Viewpoint

Notes from the grand jury on SLO County jails

May 15, 2013 

The grand jury, comprised of 19 members, is a unique body that serves as a local government watchdog. The grand jury is an official body of the Superior Court in San Luis Obispo County.

The public or local governments may agree or disagree with the findings of the grand jury, but the ability of the jury to shine a light on the operations of government is one that can only lead to better public understanding of government. It also affords an opportunity for government to bring about necessary changes.

Occasionally a report does not receive the attention the jury believes it warrants. Such is the recent 2012-13 report on county jails. The report outlined several areas in which the jury was critical of the county jail and the holding cells at the county courthouse. These critical areas were well identified by the media. However, the grand jury is also aware that most of these areas are affected by a lack of funds, and most can only be corrected with additional public funding.

The grand jury would also like to recognize many of the positive findings at the county jail, juvenile hall and local police agencies, which we believe were not adequately identified to the public. The jury found that the holding cells in local agencies were clean and safe for occupancy. Juvenile hall is building a new wing, adding cells, classrooms and a multi-purpose room. The probation department staff at juvenile hall was found to be highly professional and dedicated to its work.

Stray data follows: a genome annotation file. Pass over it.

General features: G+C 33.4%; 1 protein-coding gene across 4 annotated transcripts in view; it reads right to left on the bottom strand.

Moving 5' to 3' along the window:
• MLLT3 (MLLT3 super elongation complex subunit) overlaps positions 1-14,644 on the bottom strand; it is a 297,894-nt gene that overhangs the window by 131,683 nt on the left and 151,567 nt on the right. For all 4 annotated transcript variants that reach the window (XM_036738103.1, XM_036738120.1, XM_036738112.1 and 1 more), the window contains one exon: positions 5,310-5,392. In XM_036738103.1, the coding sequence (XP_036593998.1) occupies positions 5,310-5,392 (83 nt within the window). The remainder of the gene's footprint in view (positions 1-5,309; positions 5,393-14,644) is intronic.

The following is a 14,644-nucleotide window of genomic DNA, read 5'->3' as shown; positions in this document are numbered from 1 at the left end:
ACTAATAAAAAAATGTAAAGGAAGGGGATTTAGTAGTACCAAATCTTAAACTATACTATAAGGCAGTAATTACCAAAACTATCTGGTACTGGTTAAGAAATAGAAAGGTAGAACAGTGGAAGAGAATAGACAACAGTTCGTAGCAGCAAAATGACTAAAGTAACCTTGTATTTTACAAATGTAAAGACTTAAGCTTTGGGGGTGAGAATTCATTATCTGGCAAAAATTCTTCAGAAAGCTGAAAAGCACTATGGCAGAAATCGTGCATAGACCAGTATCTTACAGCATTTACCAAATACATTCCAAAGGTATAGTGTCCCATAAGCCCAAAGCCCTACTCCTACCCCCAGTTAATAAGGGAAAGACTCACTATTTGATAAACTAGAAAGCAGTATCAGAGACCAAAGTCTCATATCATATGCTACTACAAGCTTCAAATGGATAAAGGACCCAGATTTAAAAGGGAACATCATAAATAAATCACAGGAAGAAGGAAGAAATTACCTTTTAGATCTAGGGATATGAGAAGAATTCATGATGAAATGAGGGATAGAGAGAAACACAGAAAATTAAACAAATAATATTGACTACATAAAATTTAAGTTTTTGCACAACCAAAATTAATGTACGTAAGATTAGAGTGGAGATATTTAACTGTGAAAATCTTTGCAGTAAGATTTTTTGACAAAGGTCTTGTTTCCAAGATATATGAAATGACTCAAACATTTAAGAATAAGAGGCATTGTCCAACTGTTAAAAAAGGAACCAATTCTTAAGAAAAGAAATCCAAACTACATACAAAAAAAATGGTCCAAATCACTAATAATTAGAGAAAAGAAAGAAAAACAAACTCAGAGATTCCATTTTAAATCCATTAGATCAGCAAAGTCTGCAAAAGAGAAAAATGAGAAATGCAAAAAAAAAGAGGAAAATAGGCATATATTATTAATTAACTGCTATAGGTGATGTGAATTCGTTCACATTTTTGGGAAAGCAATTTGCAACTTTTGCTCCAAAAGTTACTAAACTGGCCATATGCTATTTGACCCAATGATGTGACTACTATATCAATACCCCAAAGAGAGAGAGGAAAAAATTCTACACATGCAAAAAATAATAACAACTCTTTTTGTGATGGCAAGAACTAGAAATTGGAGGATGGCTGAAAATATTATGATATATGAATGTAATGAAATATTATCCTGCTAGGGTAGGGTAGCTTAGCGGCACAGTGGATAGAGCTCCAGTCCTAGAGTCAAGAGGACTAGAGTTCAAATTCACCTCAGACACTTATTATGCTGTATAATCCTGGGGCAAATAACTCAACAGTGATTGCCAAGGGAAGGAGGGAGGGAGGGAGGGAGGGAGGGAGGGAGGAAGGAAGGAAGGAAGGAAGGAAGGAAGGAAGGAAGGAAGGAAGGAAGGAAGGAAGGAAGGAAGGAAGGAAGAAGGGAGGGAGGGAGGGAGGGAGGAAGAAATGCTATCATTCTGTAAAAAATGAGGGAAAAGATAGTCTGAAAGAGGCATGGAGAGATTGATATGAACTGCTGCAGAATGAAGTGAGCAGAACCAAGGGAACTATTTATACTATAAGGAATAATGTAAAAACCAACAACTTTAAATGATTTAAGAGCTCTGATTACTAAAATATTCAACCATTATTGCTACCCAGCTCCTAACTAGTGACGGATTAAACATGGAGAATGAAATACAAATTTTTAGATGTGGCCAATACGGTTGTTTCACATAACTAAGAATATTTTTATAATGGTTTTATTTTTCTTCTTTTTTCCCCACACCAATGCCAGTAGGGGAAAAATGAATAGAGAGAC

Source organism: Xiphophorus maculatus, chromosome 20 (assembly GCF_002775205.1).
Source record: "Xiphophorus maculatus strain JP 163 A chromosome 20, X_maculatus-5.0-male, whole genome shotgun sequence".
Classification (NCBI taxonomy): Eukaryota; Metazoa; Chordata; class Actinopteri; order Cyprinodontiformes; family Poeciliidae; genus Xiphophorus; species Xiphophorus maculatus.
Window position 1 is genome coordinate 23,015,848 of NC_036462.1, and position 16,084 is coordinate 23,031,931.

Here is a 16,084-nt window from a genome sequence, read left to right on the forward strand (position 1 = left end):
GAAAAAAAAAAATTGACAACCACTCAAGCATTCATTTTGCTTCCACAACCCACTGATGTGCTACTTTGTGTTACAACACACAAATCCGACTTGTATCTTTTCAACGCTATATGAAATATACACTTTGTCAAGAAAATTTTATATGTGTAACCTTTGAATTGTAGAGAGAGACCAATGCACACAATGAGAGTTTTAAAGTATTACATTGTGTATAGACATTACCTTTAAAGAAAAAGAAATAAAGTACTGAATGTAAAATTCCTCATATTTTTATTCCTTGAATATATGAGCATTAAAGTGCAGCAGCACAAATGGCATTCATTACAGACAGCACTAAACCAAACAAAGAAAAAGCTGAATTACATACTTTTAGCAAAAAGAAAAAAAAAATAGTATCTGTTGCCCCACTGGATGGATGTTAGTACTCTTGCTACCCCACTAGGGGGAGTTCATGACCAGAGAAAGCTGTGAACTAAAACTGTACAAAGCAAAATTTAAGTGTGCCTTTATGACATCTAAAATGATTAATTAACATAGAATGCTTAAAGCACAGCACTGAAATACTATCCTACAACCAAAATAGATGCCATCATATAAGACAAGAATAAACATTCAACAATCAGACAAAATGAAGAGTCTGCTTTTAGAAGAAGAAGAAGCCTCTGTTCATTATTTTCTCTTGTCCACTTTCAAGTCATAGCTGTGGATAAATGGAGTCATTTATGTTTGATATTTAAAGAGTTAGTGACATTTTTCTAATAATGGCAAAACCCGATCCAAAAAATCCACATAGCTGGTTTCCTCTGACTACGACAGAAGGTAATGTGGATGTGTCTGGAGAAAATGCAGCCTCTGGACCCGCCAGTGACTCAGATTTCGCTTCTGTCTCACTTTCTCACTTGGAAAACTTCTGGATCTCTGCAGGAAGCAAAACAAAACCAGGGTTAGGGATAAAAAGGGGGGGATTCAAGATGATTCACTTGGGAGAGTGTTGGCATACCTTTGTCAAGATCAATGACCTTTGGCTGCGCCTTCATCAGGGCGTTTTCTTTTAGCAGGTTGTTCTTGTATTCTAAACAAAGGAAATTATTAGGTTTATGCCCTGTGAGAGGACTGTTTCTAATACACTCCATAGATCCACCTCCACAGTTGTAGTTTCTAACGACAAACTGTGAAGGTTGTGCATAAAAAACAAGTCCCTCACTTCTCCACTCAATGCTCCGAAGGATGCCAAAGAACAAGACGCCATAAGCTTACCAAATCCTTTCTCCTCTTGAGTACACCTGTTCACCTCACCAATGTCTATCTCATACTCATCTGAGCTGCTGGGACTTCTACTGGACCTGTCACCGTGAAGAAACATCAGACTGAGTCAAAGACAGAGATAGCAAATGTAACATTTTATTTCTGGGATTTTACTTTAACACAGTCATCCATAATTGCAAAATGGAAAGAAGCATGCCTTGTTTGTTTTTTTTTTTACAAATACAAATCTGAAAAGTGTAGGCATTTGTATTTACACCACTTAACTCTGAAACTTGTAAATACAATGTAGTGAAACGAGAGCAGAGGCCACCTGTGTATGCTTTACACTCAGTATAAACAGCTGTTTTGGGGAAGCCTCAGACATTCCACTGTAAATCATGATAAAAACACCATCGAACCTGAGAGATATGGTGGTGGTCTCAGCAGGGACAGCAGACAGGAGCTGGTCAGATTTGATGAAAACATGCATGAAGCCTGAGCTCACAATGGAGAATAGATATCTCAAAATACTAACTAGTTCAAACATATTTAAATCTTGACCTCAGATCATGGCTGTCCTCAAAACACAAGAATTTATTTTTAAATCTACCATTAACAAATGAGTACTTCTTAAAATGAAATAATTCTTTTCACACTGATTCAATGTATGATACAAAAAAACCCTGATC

The staff in the jail demonstrated the highest degree of professionalism at the management and correctional officer levels. The staff at the men and women’s Honor Farm was commended for the development of programs to reduce recidivism, as well as educational and vocational programs for Honor Farm inmates — particularly members of the Women’s Honor Farm who support the adjacent San Luis Obispo County Animal Services shelter. Also of special note is the inmate cooks who are qualifying for certified food safety manager accreditation, a skill that can be utilized outside of jail.

The grand jury also commended the volunteers at the county jail and juvenile hall, particularly Sister Theresa Harpin and her Restorative Partnership program. Her work over the years has been exemplary.

This viewpoint is not to defend any actions of the grand jury, but rather to provide a fair and balanced review of a report that cannot acknowledge and recognize individually the efforts of so many. You may agree or not with this analysis, but the grand jury wishes to assure all residents of San Luis Obispo County that they are being well served in many ways that are never known, and perhaps sometimes not appreciated.

Edward Kreins is the foreperson of the 2012/2013 San Luis Obispo County Grand Jury. Grand Jury reports may be found at http://www.slocourts.net/grand  _jury/reports.

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